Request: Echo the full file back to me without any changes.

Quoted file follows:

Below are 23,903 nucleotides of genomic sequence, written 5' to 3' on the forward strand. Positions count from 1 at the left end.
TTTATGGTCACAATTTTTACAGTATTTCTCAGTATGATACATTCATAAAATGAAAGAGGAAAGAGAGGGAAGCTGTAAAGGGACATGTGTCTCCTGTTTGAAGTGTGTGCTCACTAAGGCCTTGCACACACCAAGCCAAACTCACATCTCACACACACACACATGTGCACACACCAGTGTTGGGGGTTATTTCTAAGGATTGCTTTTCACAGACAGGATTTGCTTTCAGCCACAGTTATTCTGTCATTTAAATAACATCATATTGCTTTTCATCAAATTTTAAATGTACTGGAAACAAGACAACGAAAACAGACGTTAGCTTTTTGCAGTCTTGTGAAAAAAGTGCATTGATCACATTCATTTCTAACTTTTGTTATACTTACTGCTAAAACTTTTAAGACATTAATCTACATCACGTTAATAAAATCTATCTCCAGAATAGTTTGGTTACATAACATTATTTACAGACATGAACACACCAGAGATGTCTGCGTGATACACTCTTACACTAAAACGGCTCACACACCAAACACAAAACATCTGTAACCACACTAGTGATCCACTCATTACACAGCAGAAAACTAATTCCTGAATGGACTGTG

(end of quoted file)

Below are 23,903 nucleotides of genomic sequence, written 5' to 3' on the forward strand. Positions count from 1 at the left end.
TTTATGGTCACAATTTTTACAGTATTTCTCAGTATGATACATTCATAAAATGAAAGAGGAAAGAGAGGGAAGCTGTAAAGGGACATGTGTCTCCTGTTTGAAGTGTGTGCTCACTAAGGCCTTGCACACACCAAGCCAAACTCACATCTCACACACACACACATGTGCACACACCAGTGTTGGGGGTTATTTCTAAGGATTGCTTTTCACAGACAGGATTTGCTTTCAGCCACAGTTATTCTGTCATTTAAATAACATCATATTGCTTTTCATCAAATTTTAAATGTACTGGAAACAAGACAACGAAAACAGACGTTAGCTTTTTGCAGTCTTGTGAAAAAAGTGCATTGATCACATTCATTTCTAACTTTTGTTATACTTACTGCTAAAACTTTTAAGACATTAATCTACATCACGTTAATAAAATCTATCTCCAGAATAGTTTGGTTACATAACATTATTTACAGACATGAACACACCAGAGATGTCTGCGTGATACACTCTTACACTAAAACGGCTCACACACCAAACACAAAACATCTGTAACCACACTAGTGATCCACTCATTACACAGCAGAAAACTAATTCCTGAATGGACTGTG